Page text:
Some tools have codes on them that correspond to the manufacturer that produced the product for Sears (see Alloy Artifacts website reference below). For example, on hand tools, codes on them will indicate who made them for Sears. For example, Western Forge sourced tools will have a "WF" stamped on the tool. Tools produced by Moore Drop Forge/Easco (1968 and after) will have a "V" on them, later tools by Easco will have "VV" or "G", tools from Pratt-Reed will have "PR" on them, Stanley/National Hand Tool will have an "E" or "EE", and later Danaher made tools (US made) will have a "VV" (carried over from Easco in 1990) or a "VɅ" (inverted second "V"), upside down "G", GK, G1, G2, and G2D . Pliers have been sourced by a few vendors including the aforementioned Western Forge "WF" tools and Wilde Industries which have a "P" on the tool. Some sockets (notably the 3/4 drive US made units) were made by S-K (coded "X" on the tool). Many major Sears Craftsman items as noted above also have a vendor prefix, which is typically the first three digits before the period or dash in the model number. These first three digits correspond to the vendor code, or the actual manufacturer contracted to make the product for Sears.
Consumers may find different versions of Craftsman products at the different outlets that sell them because after the sale of Craftsman to SBD, the entities are free to source Craftsman from the suppliers of their own choosing. For example, a Craftsman screwdriver sold at Sears is currently typically sourced from a vendor in China, an equivalent model at Lowes sourced from a supplier in Taiwan, and one sold at Ace may still be the original Western Forge USA made product that was sold by Sears for many years prior to the sale of Craftsman to SBD.
Sears has sold outdoor equipment under the Craftsman name for many years. Sears had several suppliers of this equipment such as Roper, David Bradley, Lawn-Boy, American Yard Products, and Electrolux.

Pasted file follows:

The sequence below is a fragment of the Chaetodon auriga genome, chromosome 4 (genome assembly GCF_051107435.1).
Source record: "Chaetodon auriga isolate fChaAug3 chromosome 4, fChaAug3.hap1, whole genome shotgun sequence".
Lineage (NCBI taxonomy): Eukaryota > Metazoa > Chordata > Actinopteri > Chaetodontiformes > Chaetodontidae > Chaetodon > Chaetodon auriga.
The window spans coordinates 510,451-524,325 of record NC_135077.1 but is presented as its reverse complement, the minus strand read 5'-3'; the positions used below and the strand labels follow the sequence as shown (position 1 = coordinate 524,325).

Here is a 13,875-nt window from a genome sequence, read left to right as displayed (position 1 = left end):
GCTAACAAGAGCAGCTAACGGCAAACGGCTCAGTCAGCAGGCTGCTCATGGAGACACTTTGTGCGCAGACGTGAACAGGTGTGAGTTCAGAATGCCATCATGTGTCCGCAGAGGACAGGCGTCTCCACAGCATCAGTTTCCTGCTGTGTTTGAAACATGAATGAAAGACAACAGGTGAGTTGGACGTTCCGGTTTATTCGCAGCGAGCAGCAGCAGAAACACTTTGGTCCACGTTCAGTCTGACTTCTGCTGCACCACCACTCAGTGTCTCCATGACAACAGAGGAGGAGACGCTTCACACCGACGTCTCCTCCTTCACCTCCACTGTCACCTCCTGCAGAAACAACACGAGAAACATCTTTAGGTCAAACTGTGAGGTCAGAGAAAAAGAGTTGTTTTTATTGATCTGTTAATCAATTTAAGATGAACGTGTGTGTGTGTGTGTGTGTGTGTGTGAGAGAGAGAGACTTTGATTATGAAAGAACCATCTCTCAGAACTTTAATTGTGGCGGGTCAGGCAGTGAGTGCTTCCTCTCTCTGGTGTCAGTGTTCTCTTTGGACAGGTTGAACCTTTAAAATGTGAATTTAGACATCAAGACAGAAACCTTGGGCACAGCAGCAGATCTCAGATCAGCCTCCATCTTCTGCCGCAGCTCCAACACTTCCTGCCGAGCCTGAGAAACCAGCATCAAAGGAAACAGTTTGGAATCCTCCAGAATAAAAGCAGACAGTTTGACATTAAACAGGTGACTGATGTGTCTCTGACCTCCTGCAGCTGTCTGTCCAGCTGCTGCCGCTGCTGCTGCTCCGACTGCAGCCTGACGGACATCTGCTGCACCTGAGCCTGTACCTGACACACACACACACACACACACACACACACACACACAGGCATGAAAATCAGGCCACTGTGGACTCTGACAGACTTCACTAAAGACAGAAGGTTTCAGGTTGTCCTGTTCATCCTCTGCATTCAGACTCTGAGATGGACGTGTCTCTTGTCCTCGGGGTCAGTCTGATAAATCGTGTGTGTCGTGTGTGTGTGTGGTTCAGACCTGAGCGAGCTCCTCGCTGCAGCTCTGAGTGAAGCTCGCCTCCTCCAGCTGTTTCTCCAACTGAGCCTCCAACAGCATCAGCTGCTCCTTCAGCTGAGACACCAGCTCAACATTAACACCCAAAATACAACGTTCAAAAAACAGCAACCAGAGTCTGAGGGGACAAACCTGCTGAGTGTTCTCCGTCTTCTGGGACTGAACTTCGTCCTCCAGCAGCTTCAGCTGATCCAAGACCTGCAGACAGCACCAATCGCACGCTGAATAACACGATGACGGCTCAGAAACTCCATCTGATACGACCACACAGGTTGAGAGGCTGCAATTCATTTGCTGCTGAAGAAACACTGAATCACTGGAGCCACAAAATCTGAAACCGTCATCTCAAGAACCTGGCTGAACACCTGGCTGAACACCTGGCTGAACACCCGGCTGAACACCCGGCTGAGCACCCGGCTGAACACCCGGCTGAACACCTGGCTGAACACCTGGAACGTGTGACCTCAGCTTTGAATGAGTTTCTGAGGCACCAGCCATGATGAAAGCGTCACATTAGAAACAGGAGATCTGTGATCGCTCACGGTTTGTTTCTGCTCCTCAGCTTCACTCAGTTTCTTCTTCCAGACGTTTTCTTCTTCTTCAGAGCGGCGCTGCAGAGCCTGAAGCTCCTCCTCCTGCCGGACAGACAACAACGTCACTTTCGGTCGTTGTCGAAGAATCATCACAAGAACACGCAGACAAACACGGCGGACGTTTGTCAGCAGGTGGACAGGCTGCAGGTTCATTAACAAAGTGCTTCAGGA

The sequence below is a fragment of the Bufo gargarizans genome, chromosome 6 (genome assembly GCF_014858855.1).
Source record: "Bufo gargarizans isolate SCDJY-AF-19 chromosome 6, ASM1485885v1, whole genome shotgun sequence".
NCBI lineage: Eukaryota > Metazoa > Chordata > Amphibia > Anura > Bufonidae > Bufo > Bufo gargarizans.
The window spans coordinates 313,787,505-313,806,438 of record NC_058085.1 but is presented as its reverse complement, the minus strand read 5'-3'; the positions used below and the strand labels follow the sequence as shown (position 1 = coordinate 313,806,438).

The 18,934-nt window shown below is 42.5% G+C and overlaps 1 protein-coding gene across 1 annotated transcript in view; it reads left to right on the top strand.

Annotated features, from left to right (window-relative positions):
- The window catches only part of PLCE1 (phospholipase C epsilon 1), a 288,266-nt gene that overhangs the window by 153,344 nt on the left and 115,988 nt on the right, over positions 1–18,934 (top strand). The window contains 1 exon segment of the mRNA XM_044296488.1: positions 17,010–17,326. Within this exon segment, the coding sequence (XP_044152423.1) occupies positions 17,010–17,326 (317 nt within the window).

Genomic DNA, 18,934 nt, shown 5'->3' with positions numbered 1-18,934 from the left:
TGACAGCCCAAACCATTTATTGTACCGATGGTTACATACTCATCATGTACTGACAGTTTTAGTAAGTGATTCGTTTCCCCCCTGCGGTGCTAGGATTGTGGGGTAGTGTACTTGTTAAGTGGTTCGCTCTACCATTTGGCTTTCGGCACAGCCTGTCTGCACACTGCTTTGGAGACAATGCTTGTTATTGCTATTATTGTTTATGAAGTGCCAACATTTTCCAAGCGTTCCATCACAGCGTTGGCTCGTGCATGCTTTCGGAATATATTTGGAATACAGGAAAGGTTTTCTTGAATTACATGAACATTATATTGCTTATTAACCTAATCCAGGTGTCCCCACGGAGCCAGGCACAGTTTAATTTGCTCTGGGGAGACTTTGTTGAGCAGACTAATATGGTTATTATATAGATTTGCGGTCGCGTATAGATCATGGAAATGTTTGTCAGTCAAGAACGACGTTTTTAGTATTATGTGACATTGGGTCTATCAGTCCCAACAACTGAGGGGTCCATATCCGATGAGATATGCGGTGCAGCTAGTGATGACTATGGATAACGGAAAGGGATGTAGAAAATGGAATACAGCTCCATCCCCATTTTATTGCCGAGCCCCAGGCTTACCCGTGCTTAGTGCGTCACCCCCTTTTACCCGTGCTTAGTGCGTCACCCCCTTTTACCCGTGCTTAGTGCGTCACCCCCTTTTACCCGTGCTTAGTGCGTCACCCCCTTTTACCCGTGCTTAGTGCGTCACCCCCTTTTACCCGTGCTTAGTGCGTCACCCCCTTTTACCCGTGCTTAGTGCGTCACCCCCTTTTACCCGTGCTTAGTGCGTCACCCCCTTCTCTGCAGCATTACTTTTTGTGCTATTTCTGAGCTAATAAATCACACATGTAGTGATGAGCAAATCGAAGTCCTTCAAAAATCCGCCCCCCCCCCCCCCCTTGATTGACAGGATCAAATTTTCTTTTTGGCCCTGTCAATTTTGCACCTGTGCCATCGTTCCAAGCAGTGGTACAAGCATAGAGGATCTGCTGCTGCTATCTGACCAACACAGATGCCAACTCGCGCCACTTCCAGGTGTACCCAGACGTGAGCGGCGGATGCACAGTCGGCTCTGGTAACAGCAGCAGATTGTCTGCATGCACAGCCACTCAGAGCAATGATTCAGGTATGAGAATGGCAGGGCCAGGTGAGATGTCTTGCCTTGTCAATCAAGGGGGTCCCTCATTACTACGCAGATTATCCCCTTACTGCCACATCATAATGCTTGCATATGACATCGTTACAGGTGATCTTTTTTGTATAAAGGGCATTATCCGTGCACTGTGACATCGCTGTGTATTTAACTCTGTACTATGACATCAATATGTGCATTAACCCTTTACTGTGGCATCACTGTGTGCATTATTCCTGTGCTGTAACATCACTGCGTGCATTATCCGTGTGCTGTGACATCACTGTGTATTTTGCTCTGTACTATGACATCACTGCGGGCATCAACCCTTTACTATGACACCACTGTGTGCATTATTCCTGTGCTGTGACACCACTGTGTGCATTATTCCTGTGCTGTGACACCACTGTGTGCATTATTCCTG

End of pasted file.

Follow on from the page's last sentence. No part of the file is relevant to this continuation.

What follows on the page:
Quality and reputation
In 2007, a Harris Interactive poll gave Craftsman the highest score for both "Brand Expectations" and "Trust". In 2009, the readers of Popular Mechanics named Craftsman their favorite brand of hand tools in their Reader's Choice Awards. Craftsman is the official tool brand of NASCAR and the DIY Network.
Most Craftsman hand tools are advertised as having an unlimited lifetime warranty. This lifetime warranty program was instituted by Sears when they began selling the Craftsman line in 1927. This warranty program requires no receipt or dated proof of purchase. If the owner takes the item into a local retail store, it may be replaced or repaired free of charge.
The full text of the warranty is as follows:
Sears has reduced the warranty in effect on many Craftsman non-powered lawn and garden products including rakes, shovels, clippers, brooms, trowels, pruners, hoses, sprinklers, hose nozzles, and other small gardening hand tools. Previously it was a lifetime warranty which on August 2, 2012, was reduced to 25 years with receipt required. The lifetime warranty does not include precision hand tools, such as calipers and torque wrenches.